Reviewed by Dave Brzeski
Can there be anyone who isn’t aware of Hans Holzer’s many non-fiction books on the paranormal? Fewer may be aware that he also wrote novels of the supernatural. I certainly wasn’t. I now have a list of books I need to track down.
I was also unaware that his daughter, Alexandra, had followed her father into the paranormal investigation business. In fact, this was the first time I’d actually heard of her. Now, in a bid to follow her late father into the fiction business too, she’s allied herself with the award-winning New Pulpster, Bobby Nash, and this book is the first result.
The book opens with an introduction from Ernie Hudson, of ‘Ghostbusters’ fame. The sad death of Harold Ramis having put paid to any hope of another movie in that franchise, Hudson officially passes the baton to Alexandra, ending his introduction with, “Who you gonna call?GHOST GAL! That’s who.”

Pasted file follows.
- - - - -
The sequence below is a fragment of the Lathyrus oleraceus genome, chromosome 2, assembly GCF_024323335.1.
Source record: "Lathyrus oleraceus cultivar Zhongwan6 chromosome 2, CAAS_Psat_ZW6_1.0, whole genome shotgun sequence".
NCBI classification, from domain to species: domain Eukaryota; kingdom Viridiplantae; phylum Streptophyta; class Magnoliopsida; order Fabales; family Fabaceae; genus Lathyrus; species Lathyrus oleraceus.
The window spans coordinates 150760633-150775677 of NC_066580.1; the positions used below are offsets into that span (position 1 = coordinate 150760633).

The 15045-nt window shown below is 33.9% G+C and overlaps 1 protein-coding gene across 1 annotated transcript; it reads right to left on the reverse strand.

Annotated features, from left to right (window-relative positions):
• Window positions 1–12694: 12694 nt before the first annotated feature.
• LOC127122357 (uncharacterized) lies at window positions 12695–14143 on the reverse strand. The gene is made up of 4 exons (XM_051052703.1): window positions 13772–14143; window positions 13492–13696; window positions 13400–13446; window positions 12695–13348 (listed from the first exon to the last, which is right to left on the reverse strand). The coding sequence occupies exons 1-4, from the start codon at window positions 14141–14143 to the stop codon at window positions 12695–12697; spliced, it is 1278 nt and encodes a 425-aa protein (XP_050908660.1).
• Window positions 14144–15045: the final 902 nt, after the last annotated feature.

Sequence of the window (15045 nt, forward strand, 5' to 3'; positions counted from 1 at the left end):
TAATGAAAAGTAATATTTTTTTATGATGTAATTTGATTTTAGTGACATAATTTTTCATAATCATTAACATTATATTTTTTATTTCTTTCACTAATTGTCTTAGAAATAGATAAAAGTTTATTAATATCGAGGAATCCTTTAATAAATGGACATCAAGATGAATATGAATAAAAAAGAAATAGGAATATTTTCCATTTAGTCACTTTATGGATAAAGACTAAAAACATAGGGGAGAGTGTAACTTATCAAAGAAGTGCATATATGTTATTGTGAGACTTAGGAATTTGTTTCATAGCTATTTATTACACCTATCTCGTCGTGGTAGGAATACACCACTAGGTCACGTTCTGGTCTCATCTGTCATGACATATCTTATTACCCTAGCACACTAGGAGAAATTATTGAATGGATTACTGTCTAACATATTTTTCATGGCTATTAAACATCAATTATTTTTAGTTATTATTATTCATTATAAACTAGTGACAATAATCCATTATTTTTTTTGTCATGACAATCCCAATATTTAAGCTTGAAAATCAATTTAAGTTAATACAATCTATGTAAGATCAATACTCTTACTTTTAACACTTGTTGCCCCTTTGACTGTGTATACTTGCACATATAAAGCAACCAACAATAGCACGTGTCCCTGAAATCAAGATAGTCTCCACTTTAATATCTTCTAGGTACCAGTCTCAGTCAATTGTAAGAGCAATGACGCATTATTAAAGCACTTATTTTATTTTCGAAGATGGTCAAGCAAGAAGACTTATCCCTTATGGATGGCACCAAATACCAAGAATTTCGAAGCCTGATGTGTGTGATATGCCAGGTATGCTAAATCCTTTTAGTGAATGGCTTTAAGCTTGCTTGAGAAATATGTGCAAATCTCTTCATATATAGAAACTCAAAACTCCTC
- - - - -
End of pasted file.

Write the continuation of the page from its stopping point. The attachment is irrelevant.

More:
It’s a fast-paced, action-packed adventure, as I would expect from Bobby Nash. It opens with Hans Holzer himself, defeating an ancient menace once and for all… or so he thought. Naturally, the wrap-up turns out to be not quite as permanent as he might have hoped. Sure enough, twenty-two years later, in the late 50s, the big bad is back and hungry for a spot of vengeance, before he gets around to setting the whole world alight.
By this time, young Alexandra has joined the family business, with the help of her lawyer fiancé, Joshua. She proves a very capable chip off the old block. We are introduced to the “men” in charge of two strange organisations: Samuel Esau, the head of the OAGI (Office of Angel Guides); and Jacob Black, the head of the OESI (Office of the Evil Sloth Intermediaries). These organizations deal with the various spirits that the Holzer clan capture, making sure they get to where they should be.
One of the strengths of Bobby Nash’s writing is in the interaction between these various characters. Always entertaining, frequently hilarious, he does an impressive job of working out the dynamics between any particular pairing.
Pulp fiction at its best, this is a fast, entertaining read that leaves the reader eager for more.
As an added bonus the book is rounded out with an epic poem, by John Masefield, entitled ‘The Hounds of Hell’, which is on a similar theme.